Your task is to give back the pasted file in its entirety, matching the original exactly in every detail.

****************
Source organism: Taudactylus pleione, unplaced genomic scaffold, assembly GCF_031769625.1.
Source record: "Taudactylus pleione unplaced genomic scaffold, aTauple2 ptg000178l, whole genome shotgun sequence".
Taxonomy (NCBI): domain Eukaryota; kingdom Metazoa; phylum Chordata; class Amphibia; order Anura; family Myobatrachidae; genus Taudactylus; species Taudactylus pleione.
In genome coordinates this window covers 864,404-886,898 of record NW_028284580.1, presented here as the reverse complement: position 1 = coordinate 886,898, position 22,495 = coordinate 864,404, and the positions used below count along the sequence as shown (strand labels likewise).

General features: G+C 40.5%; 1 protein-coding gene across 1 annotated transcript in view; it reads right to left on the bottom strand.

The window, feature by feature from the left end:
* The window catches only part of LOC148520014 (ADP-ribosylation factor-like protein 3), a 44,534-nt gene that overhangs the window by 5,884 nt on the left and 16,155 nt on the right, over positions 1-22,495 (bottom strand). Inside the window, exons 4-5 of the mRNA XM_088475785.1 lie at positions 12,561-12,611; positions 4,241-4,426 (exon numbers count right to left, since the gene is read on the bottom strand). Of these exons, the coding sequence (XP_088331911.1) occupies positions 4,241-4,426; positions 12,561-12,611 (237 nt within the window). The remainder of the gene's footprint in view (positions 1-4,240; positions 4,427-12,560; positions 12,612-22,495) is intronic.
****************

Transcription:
Source organism: Taudactylus pleione, unplaced genomic scaffold, assembly GCF_031769625.1.
Source record: "Taudactylus pleione unplaced genomic scaffold, aTauple2 ptg000178l, whole genome shotgun sequence".
Taxonomy (NCBI): domain Eukaryota; kingdom Metazoa; phylum Chordata; class Amphibia; order Anura; family Myobatrachidae; genus Taudactylus; species Taudactylus pleione.
In genome coordinates this window covers 864,404-886,898 of record NW_028284580.1, presented here as the reverse complement: position 1 = coordinate 886,898, position 22,495 = coordinate 864,404, and the positions used below count along the sequence as shown (strand labels likewise).

General features: G+C 40.5%; 1 protein-coding gene across 1 annotated transcript in view; it reads right to left on the bottom strand.

The window, feature by feature from the left end:
* The window catches only part of LOC148520014 (ADP-ribosylation factor-like protein 3), a 44,534-nt gene that overhangs the window by 5,884 nt on the left and 16,155 nt on the right, over positions 1-22,495 (bottom strand). Inside the window, exons 4-5 of the mRNA XM_088475785.1 lie at positions 12,561-12,611; positions 4,241-4,426 (exon numbers count right to left, since the gene is read on the bottom strand). Of these exons, the coding sequence (XP_088331911.1) occupies positions 4,241-4,426; positions 12,561-12,611 (237 nt within the window). The remainder of the gene's footprint in view (positions 1-4,240; positions 4,427-12,560; positions 12,612-22,495) is intronic.